TEXAS RICE LAND PARTNERS, LTD. AND MIKE LATTA v. DENBURY GREEN PIPELINE-TEXAS, LLC

Annotate this Case
Download PDF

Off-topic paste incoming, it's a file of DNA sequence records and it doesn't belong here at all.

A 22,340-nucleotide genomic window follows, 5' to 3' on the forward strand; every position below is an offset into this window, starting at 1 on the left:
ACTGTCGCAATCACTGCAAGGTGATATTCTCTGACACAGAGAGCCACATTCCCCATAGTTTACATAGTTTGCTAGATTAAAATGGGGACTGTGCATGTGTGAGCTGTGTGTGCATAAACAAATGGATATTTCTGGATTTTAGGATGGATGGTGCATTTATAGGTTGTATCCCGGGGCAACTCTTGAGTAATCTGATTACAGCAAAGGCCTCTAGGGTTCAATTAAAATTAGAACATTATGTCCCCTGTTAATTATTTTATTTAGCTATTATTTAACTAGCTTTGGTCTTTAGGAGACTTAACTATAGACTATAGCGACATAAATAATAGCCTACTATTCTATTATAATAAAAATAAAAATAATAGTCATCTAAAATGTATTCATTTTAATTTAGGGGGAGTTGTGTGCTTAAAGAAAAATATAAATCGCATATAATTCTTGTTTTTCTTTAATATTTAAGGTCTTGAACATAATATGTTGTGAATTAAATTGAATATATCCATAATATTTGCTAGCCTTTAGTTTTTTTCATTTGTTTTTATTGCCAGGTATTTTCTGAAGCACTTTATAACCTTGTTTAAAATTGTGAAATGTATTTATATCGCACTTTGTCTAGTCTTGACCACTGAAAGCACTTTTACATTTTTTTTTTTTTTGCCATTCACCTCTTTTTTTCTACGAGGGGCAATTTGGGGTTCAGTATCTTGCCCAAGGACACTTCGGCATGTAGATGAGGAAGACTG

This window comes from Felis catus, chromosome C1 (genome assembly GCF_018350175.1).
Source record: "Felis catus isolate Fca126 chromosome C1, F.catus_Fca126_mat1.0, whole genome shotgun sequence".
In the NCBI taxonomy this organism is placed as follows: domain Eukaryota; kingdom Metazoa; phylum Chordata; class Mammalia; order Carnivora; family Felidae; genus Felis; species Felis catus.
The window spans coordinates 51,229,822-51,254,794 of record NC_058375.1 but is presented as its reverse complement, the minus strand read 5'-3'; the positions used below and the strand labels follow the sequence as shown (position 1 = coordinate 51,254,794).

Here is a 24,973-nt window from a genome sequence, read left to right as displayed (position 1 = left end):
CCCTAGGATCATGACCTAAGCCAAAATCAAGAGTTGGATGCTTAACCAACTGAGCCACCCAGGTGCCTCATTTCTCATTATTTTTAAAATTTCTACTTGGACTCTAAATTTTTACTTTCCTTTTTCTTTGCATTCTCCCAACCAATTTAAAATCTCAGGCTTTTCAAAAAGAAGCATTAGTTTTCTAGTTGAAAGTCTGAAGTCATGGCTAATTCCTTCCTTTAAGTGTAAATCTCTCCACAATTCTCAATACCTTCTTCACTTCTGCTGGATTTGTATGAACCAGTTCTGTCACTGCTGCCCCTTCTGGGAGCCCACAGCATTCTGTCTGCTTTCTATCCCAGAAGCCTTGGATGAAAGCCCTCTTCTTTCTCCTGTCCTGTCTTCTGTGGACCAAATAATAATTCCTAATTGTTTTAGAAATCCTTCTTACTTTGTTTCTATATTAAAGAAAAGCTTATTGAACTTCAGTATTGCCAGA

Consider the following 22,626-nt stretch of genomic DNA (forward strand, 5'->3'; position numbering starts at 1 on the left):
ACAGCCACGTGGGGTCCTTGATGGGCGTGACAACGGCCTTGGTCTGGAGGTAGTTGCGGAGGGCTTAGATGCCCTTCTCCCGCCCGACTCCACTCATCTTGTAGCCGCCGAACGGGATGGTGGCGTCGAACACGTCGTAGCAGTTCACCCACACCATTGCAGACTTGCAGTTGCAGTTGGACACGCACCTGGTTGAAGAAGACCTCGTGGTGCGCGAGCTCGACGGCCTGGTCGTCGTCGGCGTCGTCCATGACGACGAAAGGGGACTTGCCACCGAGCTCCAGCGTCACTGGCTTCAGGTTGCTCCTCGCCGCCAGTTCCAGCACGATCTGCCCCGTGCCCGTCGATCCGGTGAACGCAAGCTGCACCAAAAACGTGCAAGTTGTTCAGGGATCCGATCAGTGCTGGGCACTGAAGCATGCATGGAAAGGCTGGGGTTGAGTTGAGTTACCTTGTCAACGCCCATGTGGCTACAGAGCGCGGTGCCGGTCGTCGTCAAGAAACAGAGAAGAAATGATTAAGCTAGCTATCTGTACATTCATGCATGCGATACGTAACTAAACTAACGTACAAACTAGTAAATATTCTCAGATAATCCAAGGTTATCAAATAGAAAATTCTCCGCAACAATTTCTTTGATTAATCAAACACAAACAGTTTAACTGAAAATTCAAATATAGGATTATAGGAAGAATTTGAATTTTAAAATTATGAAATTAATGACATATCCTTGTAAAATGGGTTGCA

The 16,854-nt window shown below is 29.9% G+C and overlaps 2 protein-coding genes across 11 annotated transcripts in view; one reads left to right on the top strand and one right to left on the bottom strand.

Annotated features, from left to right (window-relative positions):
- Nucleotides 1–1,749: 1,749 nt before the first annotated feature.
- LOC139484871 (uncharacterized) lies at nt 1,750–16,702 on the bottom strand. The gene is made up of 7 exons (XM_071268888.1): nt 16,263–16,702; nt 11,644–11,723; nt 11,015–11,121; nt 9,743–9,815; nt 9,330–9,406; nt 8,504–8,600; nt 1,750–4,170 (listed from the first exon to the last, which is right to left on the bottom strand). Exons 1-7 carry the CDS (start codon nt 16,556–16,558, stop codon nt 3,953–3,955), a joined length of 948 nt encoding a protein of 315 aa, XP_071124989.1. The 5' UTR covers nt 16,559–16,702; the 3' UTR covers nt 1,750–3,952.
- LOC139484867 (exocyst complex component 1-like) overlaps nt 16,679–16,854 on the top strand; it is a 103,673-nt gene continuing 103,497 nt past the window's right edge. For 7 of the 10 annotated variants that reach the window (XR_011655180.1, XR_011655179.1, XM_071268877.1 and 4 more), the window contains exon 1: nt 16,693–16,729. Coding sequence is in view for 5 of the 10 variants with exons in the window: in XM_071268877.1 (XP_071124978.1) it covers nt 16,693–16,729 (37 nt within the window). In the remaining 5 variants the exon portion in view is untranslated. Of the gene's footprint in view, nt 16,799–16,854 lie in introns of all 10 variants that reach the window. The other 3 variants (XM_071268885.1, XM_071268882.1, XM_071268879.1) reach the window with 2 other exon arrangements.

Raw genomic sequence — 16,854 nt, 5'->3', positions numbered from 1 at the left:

IN THE SUPREME COURT OF TEXAS 444444444444 NO . 09-0901 444444444444 TEXAS RICE LAND PARTNERS, LTD. AND MIKE LATTA, PETITIONERS, v. DENBURY GREEN PIPELINE-TEXAS, LLC, RESPONDENT 4444444444444444444444444444444444444444444444444444 ON MOTION FOR REHEARING 4444444444444444444444444444444444444444444444444444 JUSTICE WAINWRIGHT , joined by JUSTICE JOHNSON , concurring. I join the Court s opinion but write separately to address the scope of the Court s holding. The Court holds that to be a common carrier carbon dioxide pipeline, and endowed by the Natural Resources Code with the power to exercise eminent domain for public use, it must do more than check a box on a government form. ___ S.W.3d ___. I agree. The right of private property is a fundamental right expressly protected in the constitution. Severance v. Patterson, ___ S.W.3d ___ (Tex. 2012) (citing Eggemeyer v. Eggemeyer, 554 S.W.2d 137, 140 (Tex. 1977)). The Court also holds that for a carbon dioxide pipeline owner to be a common carrier engaged in transporting the resource to or for the public, the pipeline s only users must be more than a corporate parent or affiliate. ___ S.W.3d ___. Denbury Green Pipeline-Texas, LLC (Denbury Green), the pipeline owner and common carrier applicant, filed a second motion for rehearing solely on the issue of the breadth of the Court s use of the term affiliate under sections 111.002(6) and 111.019 of the Texas Natural Resources Code. The Court denies Denbury s second motion for rehearing in this cause. I concur that some affiliate relationships will not suffice to make the transport of gas for the benefit of the public, but I also believe that in providing guidance we should take care not to issue pronouncements exceeding the scope of the facts in dispute. See, e.g., Upjohn Co. v. U.S., 449 U.S. 383, 386 (1981) ( [W]e sit to decide concrete cases and not abstract propositions of law and decline to lay down a broad rule or series of rules to govern all conceivable future questions. ). I, therefore, respectfully disagree and would address the concerns raised on rehearing by Denbury Denbury takes issue with footnote 23 of the opinion, arguing that we should not have included language stating blanketly that transporting gas for undefined affiliates is not a public use for purposes of the common-carrier test. Although I agree with the Court that evidence of public use and the relatedness of affiliated entities may be necessary to ensure that common carrier carbon dioxide pipelines are, in fact, used to transport gas for the public rather than to benefit close-knit families of companies under common control, I would refine the Court s discussion of affiliate. * * * The Legislature delegated to a common carrier the power of eminent domain under specified circumstances. TEX . NAT . RES. CODE § 111.019(a) ( Common carriers have the right and power of eminent domain. ); see also Tex. Const. art. 1, § 17(a)(1)(B), (c) (providing that the Legislature may grant an entity the power of eminent domain for public use.). A common carrier of carbon dioxide, the resource at issue in this case, is a person who owns, operates, or manages, wholly or partially, pipelines for the transportation of carbon dioxide or hydrogen in whatever form to or for 2 the public for hire . . . . Id. § 111.002(6).1 However, as the Court s opinion indicates, section 111.002(6) indicates that a carbon dioxide pipeline owner is not a common carrier if the pipeline s only end user is a corporate parent or an entity related to it in some degree. __ S.W.3d __. This implies the converse if a pipeline transports carbon dioxide for persons other than a corporate parent or affiliate, it may serve a public use. As the Court explains, Denbury Green, the pipeline owner and applicant, is a wholly owned subsidiary of a wholly owned subsidiary of Denbury Resources, Inc. (Denbury). __ S.W.3d __. Denbury s ownership and control of the pipeline owner clearly makes Denbury an affiliate and unhelpful in satisfying the public-use requirement necessary for common-carrier status. Nevertheless, in discussing the test for common-carrier status, the Court observes the pipeline does not serve a public use if it only transports gas for a corporate parent or affiliate. Id. n.23. The Court includes no limitations on the scope of an affiliate, which could expand dramatically the number of end users that would exclude a pipeline from common-carrier status. Affiliate is not a term used or defined in Chapter 111 of the Natural Resources Code, the chapter governing this case. See TEX . NAT . RES. CODE §§ 111.001 .406. Affiliate is commonly understood to mean a subsidiary, parent, or sibling corporation or a corporation related to another corporation by shareholdings or other means of control. BLACK S LAW DICTIONARY 67 (9th ed. 2009). Given the undefined ownership interest and extent of control implicated by the definition of affiliate, the Court s use of this broad term could result in a conclusion that an entity owning just 1 The person must also file a written acceptance agreeing to be subject to the duties and obligations conferred or imposed by the chapter. Id. 3 one share of the pipeline owner s stock is an affiliate and the pipeline owner is therefore not a common carrier, without any evidence of control.2 We need not go that far under the facts of this case. Because affiliate is not defined in the statute and the common meaning of the word is very broad, I agree that the opinion could be read more broadly than intended by the Legislature or reason dictates. *** There is no discussion in Chapter 111 of how related persons and business entities must be to trigger exclusion on public-use. The Legislature defined the term affiliate in other statutory provisions addressing the regulation of minerals by the Texas Railroad Commission, and they provide some insights. While not governing carbon dioxide pipelines, Chapter 111 s definition of common purchaser refers to corporate affiliation, including within its reach every person that purchases crude oil or petroleum produced within the limits of this state and that is affiliated through stock ownership, common control, contract, or in any other manner with a common carrier by pipeline or is itself a common carrier. TEX . NAT . RES. CODE § 111.081(a)(1) (emphasis added). Common purchaser is very broadly defined and suggests that, among other considerations, nominal stock ownership would confer affiliate status. However, regulations of the Commission s Oil and Gas Division suggest that some degree of operational control or threshold percentage ownership interest is required for affiliate status. One example is the Commission s organization- 2 Corporate parent is also undefined and raises similar questions. 4 report rule, requiring persons and business organizations to submit directory and ownership information for any person or organization performing operations within the jurisdiction of the Commission. 16 TEX . ADMIN . CODE § 3.1(a)(1), (4). In discussing notices of bankruptcy for organizations required to file organization reports, the Commission requires thirty-days notice by the organization or the affiliate filing for bankruptcy. Id. § 3.1(f). Affiliate means, for the purpose of this section, an organization that is effectively controlled by another. Id. Focusing on both control and a percentage ratio of ownership, the rule on ratable production of natural gas defines affiliate as [a] person or entity that owns, is owned by, or is under common ownership with another person or entity to the extent of 50% or more or that otherwise controls or is controlled by another person or entity. Id. § 3.34(a)(1). The rule for forms, applications, and filing requirements does not refer directly to an affiliate, but does proscribe organization reports and applications for permits by certain owners holding a position of ownership or control in an organization that previously violated Commission requirements. Id. § 3.80(c)(2). Defining position of ownership or control as an officer, general partner, sole proprietor, owner of more than twenty-five percent of the organization, or designated trustee, the regulation repeats the dual characteristics of operational control and threshold ownership interest. See id. § 3.80(b)(5). The rule for fees and financial-security requirements similarly defines officers and owners as persons owning or controlling an organization including officers, directors, general partners, sole proprietors, owners of more than 25% ownership interest, any trustee of an organization, and any person determined by a final judgment or final administrative order to have exercised control over the organization. Id. § 3.78(a)(8). 5 The rules of the Gas Services Division also define affiliate both in terms of a percentage ratio of ownership or operational control. The procedural rule for the Gas Services Division references the definition of affiliate at section 101.003 of the Texas Utilities Code. Id. § 7.115(1). Section 101.003 defines affiliate as a person owning, directly or indirectly, at least five percent of the voting securities of the gas utility, a corporation with at least five percent of its voting securities owned by a gas utility, an officer or director of a corporation in a chain of successive ownership of at least five percent of the voting securities of a gas utility, or a person determined to be an affiliate under section 101.004. TEX . UTIL. CODE § 101.003(2). Section 101.004 focuses on operational control, allowing the Commission to deem a person an affiliate if the Commission finds, after notice and hearing, that the person exercises substantial influence or control over the policies of a gas utility, is under the substantial influence or control of a gas utility, is under common control with a gas utility, or actually exercises substantial influence over the policies and actions of a gas utility in conjunction with a business partner or blood relation. Id. § 101.004(a)(1) (4). *** Chapter 111, as well as gas-services statutes and the Commission s regulations, generally predicate affiliate status either on some degree of operational control or some defined percentage of ownership interest in the other entity, or both. The scope of the term as used in the Court s opinion is broader than all the referenced affiliate definitions in the natural resources statutes and regulations. We can protect property rights under the Constitution without undermining the recognition in Texas law of the separateness of corporate entities. And we should not leave the 6 breadth of the disqualifying affiliate relationships unbounded when it is so important to both property owners and the energy industry.3 _______________________________________ Dale Wainwright Justice OPINION DELIVERED: August 17, 2012 3 The Court received briefing from fourteen amici in this case, including property owners and oil and gas companies, and several have expressed concern over confusion, lack of predictability and the risk of variant judicial opinions that could arise from some of the language of the opinion. This is a matter the Legislature could address. 7